& The ampersand (&) is another punctuation mark that may cause problems when put in a title. It is of course the starting symbol within the ASCII codes for individual characters. One is well advised to spell out 'and' rather than using the & within a title.
' Almost the smallest punctuation mark, but it too can cause problems and indeed such problems were the major reason for writing this article. The problem is that helpful software often tries to make the apostrophe somewhat more cosmetically stylish by replacing it by a right single quote. ’ In so doing a symbol may be created that is no longer identified in some database systems. It is certainly worth avoiding in titles and sometimes even in the content of articles.
_ We round off the discussion with two punctuation marks which have many less inherent vices. The underscore is a punctuation mark used by some, although it is not acceptable within domain names. It can be used in titles and in the body of articles without creating any problems with databases or software. However some people may find it is a distraction. If hyperlinks are indicated by underlines, then it is not possible to see whether an underscore is there or not. This is one for personal preference and I personally avoid this one.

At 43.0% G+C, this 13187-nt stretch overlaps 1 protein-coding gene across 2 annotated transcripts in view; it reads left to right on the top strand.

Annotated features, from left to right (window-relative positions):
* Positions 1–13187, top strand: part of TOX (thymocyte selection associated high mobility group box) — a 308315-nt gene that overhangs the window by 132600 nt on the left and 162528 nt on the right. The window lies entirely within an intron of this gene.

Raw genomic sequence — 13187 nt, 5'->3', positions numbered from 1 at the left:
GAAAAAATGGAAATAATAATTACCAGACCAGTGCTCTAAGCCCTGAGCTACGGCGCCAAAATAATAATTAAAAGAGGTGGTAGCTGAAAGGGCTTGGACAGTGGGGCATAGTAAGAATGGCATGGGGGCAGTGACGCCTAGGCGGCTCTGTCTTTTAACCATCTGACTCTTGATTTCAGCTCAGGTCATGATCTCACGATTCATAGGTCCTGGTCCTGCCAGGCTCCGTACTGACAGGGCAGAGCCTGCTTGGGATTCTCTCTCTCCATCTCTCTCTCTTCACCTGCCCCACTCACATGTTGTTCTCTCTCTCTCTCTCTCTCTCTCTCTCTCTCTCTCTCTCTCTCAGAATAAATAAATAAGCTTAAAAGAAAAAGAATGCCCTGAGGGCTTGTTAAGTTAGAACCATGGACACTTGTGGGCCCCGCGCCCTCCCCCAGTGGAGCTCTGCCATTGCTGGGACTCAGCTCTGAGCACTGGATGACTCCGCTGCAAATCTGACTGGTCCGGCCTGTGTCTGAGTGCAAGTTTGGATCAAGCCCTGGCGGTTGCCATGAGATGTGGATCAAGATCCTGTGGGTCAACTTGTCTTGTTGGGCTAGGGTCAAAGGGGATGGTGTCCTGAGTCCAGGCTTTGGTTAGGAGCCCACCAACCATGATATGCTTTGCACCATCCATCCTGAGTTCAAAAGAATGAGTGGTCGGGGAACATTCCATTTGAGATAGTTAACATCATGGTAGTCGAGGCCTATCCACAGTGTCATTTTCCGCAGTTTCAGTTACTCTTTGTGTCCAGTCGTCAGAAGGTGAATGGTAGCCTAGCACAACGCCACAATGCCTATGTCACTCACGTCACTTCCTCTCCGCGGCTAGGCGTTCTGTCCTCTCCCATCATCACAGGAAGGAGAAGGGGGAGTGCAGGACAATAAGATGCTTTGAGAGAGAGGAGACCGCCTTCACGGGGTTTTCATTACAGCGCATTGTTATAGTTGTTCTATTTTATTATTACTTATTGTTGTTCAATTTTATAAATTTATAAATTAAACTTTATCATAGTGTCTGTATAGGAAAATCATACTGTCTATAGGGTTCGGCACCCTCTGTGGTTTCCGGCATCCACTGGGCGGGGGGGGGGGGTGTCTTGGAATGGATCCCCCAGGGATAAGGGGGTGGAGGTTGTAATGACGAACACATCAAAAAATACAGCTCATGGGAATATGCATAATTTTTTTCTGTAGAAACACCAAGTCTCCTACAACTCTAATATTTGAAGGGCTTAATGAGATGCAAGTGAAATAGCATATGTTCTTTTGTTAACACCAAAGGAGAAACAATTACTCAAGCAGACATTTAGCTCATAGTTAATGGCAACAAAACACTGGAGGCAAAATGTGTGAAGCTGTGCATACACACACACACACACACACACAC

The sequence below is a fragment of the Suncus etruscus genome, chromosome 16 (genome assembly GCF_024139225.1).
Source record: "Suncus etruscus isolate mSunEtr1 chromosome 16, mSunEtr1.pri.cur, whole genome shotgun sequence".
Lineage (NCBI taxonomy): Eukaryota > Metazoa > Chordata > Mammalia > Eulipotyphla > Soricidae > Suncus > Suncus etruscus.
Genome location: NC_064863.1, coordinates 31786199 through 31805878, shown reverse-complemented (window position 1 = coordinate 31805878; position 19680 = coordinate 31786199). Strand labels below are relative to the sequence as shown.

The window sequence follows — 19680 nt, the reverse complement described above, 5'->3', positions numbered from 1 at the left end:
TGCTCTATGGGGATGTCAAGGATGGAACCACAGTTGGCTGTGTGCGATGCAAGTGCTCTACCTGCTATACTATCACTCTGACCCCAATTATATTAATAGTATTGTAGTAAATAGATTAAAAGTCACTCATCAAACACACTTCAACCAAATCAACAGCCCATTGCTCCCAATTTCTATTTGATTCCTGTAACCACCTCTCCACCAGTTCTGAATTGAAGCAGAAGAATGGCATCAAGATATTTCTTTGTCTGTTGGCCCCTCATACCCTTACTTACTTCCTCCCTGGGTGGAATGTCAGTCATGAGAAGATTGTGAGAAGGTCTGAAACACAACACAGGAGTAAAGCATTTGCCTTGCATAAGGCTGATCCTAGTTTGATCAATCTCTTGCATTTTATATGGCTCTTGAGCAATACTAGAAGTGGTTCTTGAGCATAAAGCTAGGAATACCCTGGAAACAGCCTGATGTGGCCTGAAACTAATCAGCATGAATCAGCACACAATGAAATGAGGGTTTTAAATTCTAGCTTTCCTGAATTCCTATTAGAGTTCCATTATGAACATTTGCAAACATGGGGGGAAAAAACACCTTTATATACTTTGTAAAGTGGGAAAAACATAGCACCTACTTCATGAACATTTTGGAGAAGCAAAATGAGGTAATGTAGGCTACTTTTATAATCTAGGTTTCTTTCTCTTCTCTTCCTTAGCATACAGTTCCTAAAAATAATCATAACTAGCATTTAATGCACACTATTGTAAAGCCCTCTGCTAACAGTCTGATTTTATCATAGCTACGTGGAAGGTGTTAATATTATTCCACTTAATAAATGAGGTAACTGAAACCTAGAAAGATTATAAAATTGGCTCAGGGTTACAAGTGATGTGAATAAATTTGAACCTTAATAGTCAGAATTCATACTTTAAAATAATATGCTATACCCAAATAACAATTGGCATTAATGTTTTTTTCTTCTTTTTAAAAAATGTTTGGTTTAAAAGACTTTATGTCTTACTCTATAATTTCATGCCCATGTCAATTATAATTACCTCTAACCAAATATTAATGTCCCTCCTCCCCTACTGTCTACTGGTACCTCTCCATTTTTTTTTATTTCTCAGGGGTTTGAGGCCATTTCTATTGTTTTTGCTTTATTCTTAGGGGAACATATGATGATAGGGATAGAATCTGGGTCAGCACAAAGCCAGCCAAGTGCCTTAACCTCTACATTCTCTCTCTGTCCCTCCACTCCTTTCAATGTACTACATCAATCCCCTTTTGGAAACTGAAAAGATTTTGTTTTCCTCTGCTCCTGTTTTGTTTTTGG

- The hyphen is included here purely for completeness. It has no vices. It can be used in domain names and titles without creating any problems. The only minor problem is if you must tell someone else a domain name then it is a little more detail to spell out.
Something as simple as punctuation marks should not really create so many problems. However they are are used for so many purposes that in any given situation they may create confusion. Hopefully the above will alert you and help you avoid possible difficult situations. If you have additional points or concerns about particular punctuation marks, why not share them with us all in the comments.